In 1941, Virginia Hall was a 35-year-old American living in London when she sent a cable to an old friend who worked at the New York Post. Europe was in the throes of war, and Paris had just surrendered to the Nazis. Would the paper be interested in her dispatches on life in Vichy France?
Publisher George Backer answered immediately. He would love to run her reports, but was she sure she wanted to embark on such a dangerous assignment?
Hall had to laugh. After all, Backer didn’t know that he was dealing with one of the Allied Forces’ cleverest spies.
There’s a saying that the actress Ginger Rogers did everything her on-screen dance partner Fred Astaire did except backwards and in heels. Well, Virginia Hall — alias Brigitte LeContre, code-named “Germaine” — did everything that the fictional James Bond would do, except in real life and with one leg.
In her three years working in France for the British and US governments, Hall recruited resistance fighters, supplied fellow agents with weapons, helped downed Allied pilots, organized jailbreaks and even blew up a few bridges. She could speak five languages, lie through her teeth and slash an enemy in the throat with a knife. The Gestapo nicknamed her the “limping lady” on account of her wooden leg, which Hall named Cuthbert. She was branded “the most dangerous of all Allied spies.”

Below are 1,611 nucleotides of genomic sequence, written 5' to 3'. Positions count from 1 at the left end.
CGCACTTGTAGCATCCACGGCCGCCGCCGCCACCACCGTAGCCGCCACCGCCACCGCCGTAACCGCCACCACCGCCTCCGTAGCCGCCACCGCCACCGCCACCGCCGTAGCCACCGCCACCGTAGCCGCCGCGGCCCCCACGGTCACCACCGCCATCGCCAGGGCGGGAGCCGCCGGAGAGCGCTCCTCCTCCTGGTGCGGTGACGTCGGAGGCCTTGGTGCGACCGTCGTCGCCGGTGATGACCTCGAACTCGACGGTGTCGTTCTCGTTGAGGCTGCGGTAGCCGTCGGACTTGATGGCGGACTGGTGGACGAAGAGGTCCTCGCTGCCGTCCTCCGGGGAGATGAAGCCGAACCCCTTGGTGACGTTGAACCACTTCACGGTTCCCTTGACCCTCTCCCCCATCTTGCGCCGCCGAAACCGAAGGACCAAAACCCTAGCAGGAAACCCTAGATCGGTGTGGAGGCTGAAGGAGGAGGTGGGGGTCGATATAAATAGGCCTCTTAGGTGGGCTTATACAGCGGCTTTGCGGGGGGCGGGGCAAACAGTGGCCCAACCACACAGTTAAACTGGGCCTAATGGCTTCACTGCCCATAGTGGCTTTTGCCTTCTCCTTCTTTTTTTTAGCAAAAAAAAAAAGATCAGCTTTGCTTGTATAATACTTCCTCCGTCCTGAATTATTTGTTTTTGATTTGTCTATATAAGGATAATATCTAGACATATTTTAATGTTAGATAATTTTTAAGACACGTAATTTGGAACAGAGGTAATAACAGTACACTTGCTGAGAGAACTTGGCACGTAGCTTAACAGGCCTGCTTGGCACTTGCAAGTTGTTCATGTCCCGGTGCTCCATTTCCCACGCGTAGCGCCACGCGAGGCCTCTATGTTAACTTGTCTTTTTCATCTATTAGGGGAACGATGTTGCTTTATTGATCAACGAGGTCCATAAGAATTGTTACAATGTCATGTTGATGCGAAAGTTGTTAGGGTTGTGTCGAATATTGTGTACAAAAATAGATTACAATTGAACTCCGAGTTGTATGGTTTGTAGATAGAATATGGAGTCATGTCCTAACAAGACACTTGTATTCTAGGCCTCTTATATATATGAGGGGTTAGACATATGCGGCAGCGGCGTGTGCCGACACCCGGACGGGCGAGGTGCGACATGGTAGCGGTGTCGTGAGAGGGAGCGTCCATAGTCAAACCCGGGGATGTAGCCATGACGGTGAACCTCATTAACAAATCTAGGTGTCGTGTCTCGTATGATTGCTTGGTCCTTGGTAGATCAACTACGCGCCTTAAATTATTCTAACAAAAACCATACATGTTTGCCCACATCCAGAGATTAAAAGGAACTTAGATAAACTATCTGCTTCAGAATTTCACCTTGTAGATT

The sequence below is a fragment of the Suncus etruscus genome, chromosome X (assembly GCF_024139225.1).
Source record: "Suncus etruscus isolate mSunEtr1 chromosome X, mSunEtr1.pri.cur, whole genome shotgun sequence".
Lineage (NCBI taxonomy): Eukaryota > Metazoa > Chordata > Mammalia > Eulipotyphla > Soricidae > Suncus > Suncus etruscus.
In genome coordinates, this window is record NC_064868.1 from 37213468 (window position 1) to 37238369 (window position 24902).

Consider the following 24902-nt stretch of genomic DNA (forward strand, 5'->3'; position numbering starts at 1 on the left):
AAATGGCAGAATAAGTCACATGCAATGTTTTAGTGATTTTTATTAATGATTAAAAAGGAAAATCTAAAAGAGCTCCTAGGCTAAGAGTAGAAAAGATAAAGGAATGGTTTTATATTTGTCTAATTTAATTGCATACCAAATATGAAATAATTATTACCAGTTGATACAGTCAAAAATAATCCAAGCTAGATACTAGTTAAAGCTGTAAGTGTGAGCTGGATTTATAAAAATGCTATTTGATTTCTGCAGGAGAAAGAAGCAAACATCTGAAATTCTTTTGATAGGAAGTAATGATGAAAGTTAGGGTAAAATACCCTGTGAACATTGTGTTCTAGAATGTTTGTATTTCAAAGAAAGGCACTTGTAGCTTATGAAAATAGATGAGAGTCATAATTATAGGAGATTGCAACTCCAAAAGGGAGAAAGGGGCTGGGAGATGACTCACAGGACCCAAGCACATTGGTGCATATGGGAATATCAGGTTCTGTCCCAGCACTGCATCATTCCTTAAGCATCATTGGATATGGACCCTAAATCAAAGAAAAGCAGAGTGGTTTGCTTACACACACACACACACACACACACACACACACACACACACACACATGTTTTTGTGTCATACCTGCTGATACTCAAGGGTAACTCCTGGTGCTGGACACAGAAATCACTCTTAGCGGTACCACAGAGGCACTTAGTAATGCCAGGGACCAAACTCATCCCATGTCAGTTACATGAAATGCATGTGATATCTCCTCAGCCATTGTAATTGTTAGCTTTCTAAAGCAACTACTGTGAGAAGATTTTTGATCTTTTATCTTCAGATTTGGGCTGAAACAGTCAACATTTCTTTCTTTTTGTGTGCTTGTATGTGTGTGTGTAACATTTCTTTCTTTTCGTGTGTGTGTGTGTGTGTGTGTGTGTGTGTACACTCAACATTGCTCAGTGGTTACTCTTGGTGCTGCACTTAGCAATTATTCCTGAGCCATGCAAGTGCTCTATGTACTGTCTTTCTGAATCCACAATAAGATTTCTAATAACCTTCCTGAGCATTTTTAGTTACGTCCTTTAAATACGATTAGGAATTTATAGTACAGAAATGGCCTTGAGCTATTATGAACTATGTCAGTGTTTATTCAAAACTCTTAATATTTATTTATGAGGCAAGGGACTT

“She was [Britain’s] first resident agent in the field, the longest-lasting and certainly the most influential,” said Sonia Purnell, who has penned a biography of Hall called “A Woman of No Importance,” coming soon.
Yet, despite her accomplishments, Hall has been largely forgotten.
“For whatever reason, she has not really been known outside the intelligence community,” said Shelby Prichard, chief of staff of Manhattan’s new Spyscape museum.
Even Hall’s niece Lorna Catling, told The Post that she had no idea of the extent of “Aunt Dindy’s” heroic deeds.
“We figured she was…